To observe the senescent cells, Dr. Keyes added a special stain to the bodies of these mice. To see the difference between these mice and normal ones, Dr. Keyes added the same stain to normal mouse embryos.
Naturally, he expected that none of the cells in the normal mouse embryos would turn dark. After all, senescent cells had been found only in old or damaged tissues.
Much to his surprise, however, Dr. Keyes found patches of senescent cells in the normal mouse embryos.
“I kept that in the back of my mind for a long time,” he said.
After moving to the Center for Genomic Regulation in Spain, Dr. Keyes decided to look again at those peculiar senescent cells in normal embryos. He and his colleagues confirmed that cells became senescent in many parts of an embryo, such as along the developing tips of the legs.
By sheer coincidence, Dr. Keyes discovered that Manuel Serrano of the Spanish National Cancer Research Center and his colleagues had also discovered senescent cells in other regions of the embryo, such as the middle ear. The two teams of scientists report their findings in Thursday’s issue of the journal Cell.
Meanwhile, Valery Krizhanovsky of the Weizmann Institute of Science and his colleagues have discovered that some cells become senescent in the placenta. They reported their own findings in the Nov. 1 issue of the journal Genes & Development.
The researchers found no evidence that the senescent cells in embryos have damaged DNA. That discovery raises the question of how the cells were triggered to become senescent. Dr. Keyes hypothesizes they did so in response to a signal from neighboring cells.
Once an embryonic cell becomes senescent, it does the two things that all senescent cells do: it stops dividing and it releases a special cocktail.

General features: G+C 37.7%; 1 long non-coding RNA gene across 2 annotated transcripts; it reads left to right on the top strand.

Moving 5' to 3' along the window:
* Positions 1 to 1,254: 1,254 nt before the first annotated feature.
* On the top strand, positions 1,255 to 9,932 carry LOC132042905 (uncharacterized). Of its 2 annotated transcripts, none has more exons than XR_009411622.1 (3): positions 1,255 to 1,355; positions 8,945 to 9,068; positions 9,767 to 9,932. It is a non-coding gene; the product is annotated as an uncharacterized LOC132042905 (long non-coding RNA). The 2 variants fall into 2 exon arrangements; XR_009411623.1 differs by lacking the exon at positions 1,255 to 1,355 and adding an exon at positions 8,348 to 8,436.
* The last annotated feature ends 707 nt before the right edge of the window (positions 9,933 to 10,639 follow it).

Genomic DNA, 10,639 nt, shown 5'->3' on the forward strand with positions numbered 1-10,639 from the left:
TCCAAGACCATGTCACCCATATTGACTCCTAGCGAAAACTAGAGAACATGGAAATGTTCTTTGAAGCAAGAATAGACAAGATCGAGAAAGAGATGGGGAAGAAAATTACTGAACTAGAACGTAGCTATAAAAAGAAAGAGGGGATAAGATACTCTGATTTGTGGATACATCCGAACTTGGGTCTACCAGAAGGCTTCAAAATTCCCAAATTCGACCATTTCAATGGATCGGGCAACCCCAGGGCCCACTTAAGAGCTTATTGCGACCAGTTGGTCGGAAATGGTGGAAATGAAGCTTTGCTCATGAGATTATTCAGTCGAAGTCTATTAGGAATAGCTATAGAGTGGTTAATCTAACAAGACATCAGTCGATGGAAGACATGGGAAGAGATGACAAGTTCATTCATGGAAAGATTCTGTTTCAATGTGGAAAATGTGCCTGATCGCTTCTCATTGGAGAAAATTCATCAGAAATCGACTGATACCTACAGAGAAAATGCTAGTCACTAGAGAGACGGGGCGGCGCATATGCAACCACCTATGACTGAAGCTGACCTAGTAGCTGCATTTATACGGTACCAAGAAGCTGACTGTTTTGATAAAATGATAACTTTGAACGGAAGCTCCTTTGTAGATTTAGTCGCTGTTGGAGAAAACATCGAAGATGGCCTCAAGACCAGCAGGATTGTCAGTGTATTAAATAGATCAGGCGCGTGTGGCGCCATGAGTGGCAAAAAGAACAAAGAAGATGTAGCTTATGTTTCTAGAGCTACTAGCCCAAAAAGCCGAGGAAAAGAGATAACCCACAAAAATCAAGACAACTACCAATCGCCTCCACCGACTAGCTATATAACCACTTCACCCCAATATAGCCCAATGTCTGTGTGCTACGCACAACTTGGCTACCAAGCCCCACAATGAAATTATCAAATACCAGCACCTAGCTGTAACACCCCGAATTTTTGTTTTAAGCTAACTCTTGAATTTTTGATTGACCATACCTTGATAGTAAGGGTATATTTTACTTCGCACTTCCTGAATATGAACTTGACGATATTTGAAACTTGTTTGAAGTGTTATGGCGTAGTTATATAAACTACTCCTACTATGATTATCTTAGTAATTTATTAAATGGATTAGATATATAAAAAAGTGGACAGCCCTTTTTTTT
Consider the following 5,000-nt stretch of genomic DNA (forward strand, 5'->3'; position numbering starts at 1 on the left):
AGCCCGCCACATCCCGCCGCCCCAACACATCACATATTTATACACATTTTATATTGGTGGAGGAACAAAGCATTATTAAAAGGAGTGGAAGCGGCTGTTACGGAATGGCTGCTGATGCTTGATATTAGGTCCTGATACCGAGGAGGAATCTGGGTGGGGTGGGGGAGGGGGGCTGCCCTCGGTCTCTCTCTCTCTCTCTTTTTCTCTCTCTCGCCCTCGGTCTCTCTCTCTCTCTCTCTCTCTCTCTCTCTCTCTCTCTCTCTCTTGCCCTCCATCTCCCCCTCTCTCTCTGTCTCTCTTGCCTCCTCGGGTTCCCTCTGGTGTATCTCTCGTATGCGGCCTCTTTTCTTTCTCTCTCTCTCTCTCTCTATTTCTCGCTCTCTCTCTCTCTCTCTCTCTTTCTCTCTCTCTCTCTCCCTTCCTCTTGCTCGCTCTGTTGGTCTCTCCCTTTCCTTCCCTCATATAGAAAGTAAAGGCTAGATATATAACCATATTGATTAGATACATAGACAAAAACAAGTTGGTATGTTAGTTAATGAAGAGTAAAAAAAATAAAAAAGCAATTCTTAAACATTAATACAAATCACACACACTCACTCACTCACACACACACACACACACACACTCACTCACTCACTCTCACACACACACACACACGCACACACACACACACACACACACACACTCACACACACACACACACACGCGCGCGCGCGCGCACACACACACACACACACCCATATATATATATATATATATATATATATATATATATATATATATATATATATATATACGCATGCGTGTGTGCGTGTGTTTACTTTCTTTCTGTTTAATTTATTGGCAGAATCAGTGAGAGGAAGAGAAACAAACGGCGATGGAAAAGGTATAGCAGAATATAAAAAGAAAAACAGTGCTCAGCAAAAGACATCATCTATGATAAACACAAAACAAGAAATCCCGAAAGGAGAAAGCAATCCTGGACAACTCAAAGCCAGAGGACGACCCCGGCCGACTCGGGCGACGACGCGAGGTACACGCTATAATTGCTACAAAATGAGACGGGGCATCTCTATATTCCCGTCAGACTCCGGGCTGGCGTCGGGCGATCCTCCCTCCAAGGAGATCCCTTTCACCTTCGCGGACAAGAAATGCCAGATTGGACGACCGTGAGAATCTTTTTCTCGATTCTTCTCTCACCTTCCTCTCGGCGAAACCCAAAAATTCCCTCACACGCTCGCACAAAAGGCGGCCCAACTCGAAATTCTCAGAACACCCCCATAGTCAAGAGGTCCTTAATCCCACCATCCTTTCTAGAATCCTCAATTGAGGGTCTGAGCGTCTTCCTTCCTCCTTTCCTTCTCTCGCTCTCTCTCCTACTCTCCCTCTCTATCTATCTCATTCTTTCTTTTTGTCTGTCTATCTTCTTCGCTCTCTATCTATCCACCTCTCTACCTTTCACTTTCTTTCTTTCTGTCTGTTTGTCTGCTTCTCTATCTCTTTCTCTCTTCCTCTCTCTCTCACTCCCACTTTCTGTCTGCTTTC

The new experiments suggest that this cocktail plays a different role in the embryo than in the adult body. It may act as a signal to other cells to become different tissues. It may also tell those tissues to grow at different rates into different shapes.
Dr. Keyes suspects that the sculpting that senescent cells carry out may be crucial to the proper development of an embryo. Consequently, any disruption to senescent cells may have dire consequences.
“Where we see senescence in the embryo is where we see a lot of different birth defects,” he said.
For an embryo to develop properly, signals have to be sent to the right places at the right times. The peculiar behavior of senescent cells may help in both regards. If a cell stops growing, it won’t spread too far from a particular spot in an embryo. And by summoning immune cells to kill it, a senescent cell may ensure that its signals don’t last too long.
It’s possible, Dr. Keyes speculates, that senescence actually evolved first as a way to shape embryos; only later in evolution did it take on a new role, as a weapon against cancer. “I like the idea that it was a simple process that was then modified,” Dr. Keyes said.

Dr. Lowe also favored that explanation. “Maybe the developmental senescence existed first,” he said.